Pair can’t see the work for their trees

Home > Culture > Features

print dictionary print

Pair can’t see the work for their trees

테스트

There’s a story often told at Supro Co., a business that distributes trees throughout Korea:
Two men in a drinking tent hadn’t spoken for a while. They had run out of energy from walking all day and their mouths were dry with fatigue. Earlier that day, one man had driven across the nation to places like the Gangwon and Jeolla provinces, searching for the proper trees that a client had ordered, and the other man had visited banks, capital companies and even private loan agents to seek investment for their business.
That night, they couldn’t even afford to order a side dish of grilled eel. All the money they had between them was just enough for a few glasses of soju. One man spoke, handing a glass to his colleague. “Hyun-taek, we are doing well.” The other man took the glass and tossed it back. Both felt fatigued. The other man replied, “The only thing we can do is to keep working as hard as we can. In the long run, we will be able to distribute all the trees in Korea.”

테스트

테스트

The two men featured are Supro’s owner, Chae Il, and business director, Im Hyun-taek, and the incident took place six years ago when the two had just started their unusual business, based on a simple idea.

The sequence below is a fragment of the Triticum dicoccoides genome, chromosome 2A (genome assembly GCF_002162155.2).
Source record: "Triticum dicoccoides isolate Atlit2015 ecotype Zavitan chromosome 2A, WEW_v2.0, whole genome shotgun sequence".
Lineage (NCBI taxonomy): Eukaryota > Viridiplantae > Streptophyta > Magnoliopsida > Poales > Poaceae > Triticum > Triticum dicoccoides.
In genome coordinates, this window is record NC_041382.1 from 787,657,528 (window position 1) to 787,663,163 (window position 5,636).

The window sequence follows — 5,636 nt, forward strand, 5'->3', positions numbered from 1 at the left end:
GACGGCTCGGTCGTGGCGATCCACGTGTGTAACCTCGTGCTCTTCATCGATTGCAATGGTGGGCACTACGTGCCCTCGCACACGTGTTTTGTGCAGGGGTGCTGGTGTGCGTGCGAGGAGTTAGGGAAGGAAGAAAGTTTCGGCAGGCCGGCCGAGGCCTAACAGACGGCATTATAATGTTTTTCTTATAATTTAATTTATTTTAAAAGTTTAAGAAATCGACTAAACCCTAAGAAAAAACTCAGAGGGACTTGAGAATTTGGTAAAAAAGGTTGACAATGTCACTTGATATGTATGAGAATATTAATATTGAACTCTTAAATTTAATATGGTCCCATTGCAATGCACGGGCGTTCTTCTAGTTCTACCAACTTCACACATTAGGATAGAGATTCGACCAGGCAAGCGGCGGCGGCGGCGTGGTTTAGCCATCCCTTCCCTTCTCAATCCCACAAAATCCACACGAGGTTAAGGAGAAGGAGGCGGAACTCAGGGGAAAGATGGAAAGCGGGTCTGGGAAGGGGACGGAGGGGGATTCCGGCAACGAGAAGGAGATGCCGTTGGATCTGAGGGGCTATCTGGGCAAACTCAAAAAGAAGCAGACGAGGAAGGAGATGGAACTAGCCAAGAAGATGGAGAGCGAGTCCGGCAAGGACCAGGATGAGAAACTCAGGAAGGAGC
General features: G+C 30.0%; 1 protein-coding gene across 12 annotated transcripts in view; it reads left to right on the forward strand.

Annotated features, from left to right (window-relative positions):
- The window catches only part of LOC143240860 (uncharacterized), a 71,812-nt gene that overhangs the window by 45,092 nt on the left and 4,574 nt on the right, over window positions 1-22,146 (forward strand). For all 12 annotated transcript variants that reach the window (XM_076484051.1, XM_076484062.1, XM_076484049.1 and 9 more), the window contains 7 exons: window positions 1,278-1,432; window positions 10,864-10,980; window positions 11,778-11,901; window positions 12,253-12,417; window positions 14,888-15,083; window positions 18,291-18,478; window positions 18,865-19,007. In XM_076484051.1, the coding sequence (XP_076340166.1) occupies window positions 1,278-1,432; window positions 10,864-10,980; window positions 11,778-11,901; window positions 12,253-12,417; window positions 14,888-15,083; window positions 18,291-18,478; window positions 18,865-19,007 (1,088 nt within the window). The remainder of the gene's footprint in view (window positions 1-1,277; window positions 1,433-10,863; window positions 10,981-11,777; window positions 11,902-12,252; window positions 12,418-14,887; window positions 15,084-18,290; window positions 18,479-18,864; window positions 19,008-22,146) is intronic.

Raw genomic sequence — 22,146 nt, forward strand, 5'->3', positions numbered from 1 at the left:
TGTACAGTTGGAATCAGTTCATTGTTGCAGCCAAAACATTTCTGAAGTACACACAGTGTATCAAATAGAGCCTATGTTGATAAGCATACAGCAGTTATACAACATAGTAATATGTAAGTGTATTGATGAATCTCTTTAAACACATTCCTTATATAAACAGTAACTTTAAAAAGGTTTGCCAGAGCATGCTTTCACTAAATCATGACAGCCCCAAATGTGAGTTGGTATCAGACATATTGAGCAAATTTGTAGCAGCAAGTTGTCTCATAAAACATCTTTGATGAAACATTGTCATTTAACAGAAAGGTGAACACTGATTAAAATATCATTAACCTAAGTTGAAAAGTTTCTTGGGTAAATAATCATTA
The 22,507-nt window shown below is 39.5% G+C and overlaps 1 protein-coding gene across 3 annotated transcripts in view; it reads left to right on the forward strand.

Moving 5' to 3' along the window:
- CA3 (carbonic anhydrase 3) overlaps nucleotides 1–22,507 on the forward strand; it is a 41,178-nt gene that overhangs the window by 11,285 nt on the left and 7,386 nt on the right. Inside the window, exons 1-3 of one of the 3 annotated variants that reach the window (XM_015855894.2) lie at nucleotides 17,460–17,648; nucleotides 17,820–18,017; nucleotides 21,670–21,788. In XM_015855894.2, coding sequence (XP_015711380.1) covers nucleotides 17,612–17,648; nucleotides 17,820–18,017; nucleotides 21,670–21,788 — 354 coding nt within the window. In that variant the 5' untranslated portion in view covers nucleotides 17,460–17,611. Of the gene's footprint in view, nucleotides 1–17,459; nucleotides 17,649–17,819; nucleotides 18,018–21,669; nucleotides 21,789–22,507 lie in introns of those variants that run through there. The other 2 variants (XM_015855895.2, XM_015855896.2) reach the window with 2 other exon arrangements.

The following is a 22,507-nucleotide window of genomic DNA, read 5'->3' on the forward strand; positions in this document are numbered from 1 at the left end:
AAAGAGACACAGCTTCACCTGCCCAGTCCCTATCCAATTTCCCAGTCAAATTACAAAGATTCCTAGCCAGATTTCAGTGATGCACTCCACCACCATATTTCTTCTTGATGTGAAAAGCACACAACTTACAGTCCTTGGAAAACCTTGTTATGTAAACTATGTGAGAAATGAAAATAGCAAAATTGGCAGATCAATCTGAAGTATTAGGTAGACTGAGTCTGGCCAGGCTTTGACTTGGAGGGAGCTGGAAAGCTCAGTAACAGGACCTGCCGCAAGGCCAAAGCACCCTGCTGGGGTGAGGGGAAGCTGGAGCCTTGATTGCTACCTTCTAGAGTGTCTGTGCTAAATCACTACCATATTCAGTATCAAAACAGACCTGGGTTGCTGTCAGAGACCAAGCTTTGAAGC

A mutual friend, who worked in a construction company, had complained of the difficulty of acquiring trees for landscaping new constructions. Even though the landscape gardening market was large at the time, without an effective distributing system, construction companies often had trouble finding and purchasing trees. The friend added that because living products have to go through quarantine, it was also hard to import such trees. Upon listening to their friend, Mr. Chae, now 36, and Mr. Im, 40, decided to start their own business, believing they could find success in this niche market.
After the company had been launched, four more former businessmen joined the duo.
“We intended to create a tree auction,” Mr Chae said. Our aim was to create a profit margin by connecting buyers and suppliers online.”
Yet, six months after they began the business using their retirement funds, the venture went bankrupt, costing them half of their early capital.
“That was because we did not know about the market,” Mr. Chae explained. Back then, online selling was not appropriate for their target market. Farmers seldom used the Internet and potential buyers didn’t believe in the newly started company. After a while, requests for information stopped coming in and the other members started to disassociate themselves from the venture. Mr. Chae and Mr. Im believed, however, that the market for landscape trees was sure to be successful because large-scale construction projects were beginning to focus more on landscaping. The two decided to stick with the business but to modify their strategy.
Their first step was to buy a one-ton truck on a 36-month installment basis. They toured the country looking for suitable trees and switched their business model to an offline venture. They quickly got into the habit of finding out who owned any trees they thought of value.